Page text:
“For now, we are pilgrims… Do not hurt anyone, in body or in spirit. As far as you are able, help everyone.”
~~St. Augustine, The City of God: 14
Holy Saturday, 3/26/05
It’s a cold night, and raining. When I got up this morning, I looked forward to spending the day curled up on the sofa with a good book, drinking mug after mug of steaming hot tea — it was just the sort of day for it.
It was not to be, however. I had cleaned out my linen closet the previous evening and had come up with a stack of bedspreads I could live without, plus a bag of throw pillows from my daughters’ childhoods which I had been unable to discard because my mother had sewn them. Once a pack-rat decides to part with something, she should get it out of the house as soon as possible.
In the late afternoon, I loaded my car and drove downtown. For weeks I’d been trying to find the ‘Tent City’ under a bridge near downtown where a group of street people had made a stable community. It was there that the Texas Department of Transportation showed up from time to time with bulldozers and dump trucks and scooped up the tents, cardboard shelters and belongings of the residents, depositing them in the city landfill. I decided to look for it once again and take the blankets there.
At an intersection near where I thought the camp might be, I saw a woman standing on the sidewalk in front of a row of boarded-up buildings, so I pulled over to ask her for directions. “I’m looking for the homeless camp,” I said out my car window. “I am!” she replied cheerfully, “Me and Patrick have a house we’ve built on this lot,” she said and pointed to a vacant lot next to the buildings, where a set of brick stairs led upward but beyond which there appeared to be nothing. “Do you need any blankets?” I asked her. “Oh, yes! It’s so cold, we could really use them.”
There was something lighthearted in her spirit, and she was nicely dressed, with her hair tidily done. Well-dressed as she was, I wondered if she could really be homeless. “I’m Karen,” I said, and asked, “Is it just you and Patrick?” “I’m Candace! Well, there’s two men that live next to us, have their own place.” She had a look of disdain on her face, didn’t seem to think much of her neighbors. “Will you share this stuff with them?” I asked. “We can use it all,” she said, as I handed her the bedspreads out the window. “I have some small pillows. Do you want them? Some of them are torn, but they’re clean.” “Oh, yes! We’ve built ourselves a house, me and Patrick,” she repeated, “and I can use them to decorate.” I handed her the bag. “Oh, thank you, ma’am, thank you!” She was so enthusiastic, so sweet. We parted company, and I drove away. Little did I know at that time that their house was made of bits of tin, cardboard and peeling plywood.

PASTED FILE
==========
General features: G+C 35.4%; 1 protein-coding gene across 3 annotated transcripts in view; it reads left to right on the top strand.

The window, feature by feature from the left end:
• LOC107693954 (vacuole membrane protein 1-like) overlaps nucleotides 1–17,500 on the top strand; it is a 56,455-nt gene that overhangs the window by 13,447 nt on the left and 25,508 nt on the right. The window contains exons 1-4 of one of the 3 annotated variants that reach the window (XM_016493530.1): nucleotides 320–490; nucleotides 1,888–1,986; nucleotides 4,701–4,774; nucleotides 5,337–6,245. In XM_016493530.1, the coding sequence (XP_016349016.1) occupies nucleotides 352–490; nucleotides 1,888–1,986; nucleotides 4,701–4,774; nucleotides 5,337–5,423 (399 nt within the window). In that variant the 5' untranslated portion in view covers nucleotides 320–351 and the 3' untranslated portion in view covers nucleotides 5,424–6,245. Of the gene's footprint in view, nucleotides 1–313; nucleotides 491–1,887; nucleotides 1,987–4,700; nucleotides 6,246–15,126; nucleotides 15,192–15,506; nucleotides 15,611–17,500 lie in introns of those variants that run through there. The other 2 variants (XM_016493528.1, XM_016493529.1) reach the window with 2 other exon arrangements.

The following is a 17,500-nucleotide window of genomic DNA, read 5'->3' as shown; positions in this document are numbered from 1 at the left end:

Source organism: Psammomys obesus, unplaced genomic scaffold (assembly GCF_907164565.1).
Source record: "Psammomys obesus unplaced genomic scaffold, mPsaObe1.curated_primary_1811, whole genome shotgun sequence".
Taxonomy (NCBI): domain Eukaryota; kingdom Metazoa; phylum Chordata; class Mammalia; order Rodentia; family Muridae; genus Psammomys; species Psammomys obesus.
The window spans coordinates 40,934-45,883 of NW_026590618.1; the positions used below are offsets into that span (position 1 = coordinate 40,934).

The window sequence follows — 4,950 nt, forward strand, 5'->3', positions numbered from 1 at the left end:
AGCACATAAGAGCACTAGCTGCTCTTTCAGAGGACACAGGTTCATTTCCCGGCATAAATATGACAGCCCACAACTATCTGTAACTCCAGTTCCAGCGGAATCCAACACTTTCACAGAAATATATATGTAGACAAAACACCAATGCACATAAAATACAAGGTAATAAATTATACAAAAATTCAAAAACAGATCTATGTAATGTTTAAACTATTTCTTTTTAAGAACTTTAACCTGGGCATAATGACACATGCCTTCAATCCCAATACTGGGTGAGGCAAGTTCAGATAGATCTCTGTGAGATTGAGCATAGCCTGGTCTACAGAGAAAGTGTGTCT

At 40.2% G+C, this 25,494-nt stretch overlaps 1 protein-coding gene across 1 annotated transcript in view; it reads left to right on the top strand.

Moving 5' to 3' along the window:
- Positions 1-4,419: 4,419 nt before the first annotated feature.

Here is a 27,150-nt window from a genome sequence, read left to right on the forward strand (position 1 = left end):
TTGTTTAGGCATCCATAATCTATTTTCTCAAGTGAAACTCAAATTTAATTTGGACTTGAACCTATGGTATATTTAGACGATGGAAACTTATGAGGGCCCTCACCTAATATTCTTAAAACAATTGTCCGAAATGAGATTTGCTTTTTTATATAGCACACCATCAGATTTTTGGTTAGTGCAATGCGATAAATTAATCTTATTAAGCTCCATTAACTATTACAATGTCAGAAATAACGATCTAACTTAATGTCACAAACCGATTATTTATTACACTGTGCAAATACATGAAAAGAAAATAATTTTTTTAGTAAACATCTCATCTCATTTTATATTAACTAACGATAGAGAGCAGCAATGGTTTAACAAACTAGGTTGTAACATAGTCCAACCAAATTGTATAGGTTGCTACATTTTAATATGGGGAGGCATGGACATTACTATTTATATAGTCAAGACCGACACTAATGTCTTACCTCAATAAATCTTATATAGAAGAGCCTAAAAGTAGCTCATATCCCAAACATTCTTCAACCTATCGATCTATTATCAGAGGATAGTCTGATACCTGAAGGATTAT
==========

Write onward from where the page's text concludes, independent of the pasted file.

After I’d driven a couple of blocks, I remembered I’d brought along a bag of Cadbury crisp chocolate Easter eggs, and something prompted me to turn back and offer them to her. I pulled up beside the Stairway Going Nowhere, grabbed the candy, got out of the car and mounted the steps. It was getting dark, and, at the exact moment that I reached the top of the steps and peered out into the gathering gloom, thinking suddenly that this was not the safest part of town to be getting out of my car and roaming around protected only by chocolate, a man rushed at me from the shadows!
In alarm, I turned to bolt, now quite sure I was living in one of those nightmares where your arms and legs flail in slow motion but you don’t actually move. Then Candace appeared beside the man, and I could suddenly breathe again. “This is Patrick!” she said proudly, and I could understand her pride. Patrick was a very nice-looking young man, and quite well-spoken. “Oh, thank you so much, ma’am, for the things you gave us. We can really use them,” he said with genuine warmth. We talked for a few moments, and I returned to my car and drove away, as the wind picked up and a bitter rain set in.
Even then, I felt there was something special in this encounter.
[to be continued]